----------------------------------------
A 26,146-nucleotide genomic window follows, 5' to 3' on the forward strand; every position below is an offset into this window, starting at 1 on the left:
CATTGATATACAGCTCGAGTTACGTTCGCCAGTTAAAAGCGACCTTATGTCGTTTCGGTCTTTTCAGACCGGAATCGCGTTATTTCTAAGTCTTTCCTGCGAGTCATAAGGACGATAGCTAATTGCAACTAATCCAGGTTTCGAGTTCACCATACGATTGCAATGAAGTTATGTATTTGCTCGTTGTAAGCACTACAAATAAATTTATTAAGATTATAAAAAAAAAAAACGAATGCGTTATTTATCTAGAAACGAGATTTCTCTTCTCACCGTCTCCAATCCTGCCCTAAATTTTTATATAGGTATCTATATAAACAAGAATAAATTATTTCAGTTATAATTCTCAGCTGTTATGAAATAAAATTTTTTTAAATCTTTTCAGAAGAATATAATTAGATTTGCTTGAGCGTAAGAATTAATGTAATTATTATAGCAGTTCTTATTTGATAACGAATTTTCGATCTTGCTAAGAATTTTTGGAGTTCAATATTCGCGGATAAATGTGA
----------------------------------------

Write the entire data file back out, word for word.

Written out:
A 26,146-nucleotide genomic window follows, 5' to 3' on the forward strand; every position below is an offset into this window, starting at 1 on the left:
CATTGATATACAGCTCGAGTTACGTTCGCCAGTTAAAAGCGACCTTATGTCGTTTCGGTCTTTTCAGACCGGAATCGCGTTATTTCTAAGTCTTTCCTGCGAGTCATAAGGACGATAGCTAATTGCAACTAATCCAGGTTTCGAGTTCACCATACGATTGCAATGAAGTTATGTATTTGCTCGTTGTAAGCACTACAAATAAATTTATTAAGATTATAAAAAAAAAAAACGAATGCGTTATTTATCTAGAAACGAGATTTCTCTTCTCACCGTCTCCAATCCTGCCCTAAATTTTTATATAGGTATCTATATAAACAAGAATAAATTATTTCAGTTATAATTCTCAGCTGTTATGAAATAAAATTTTTTTAAATCTTTTCAGAAGAATATAATTAGATTTGCTTGAGCGTAAGAATTAATGTAATTATTATAGCAGTTCTTATTTGATAACGAATTTTCGATCTTGCTAAGAATTTTTGGAGTTCAATATTCGCGGATAAATGTGA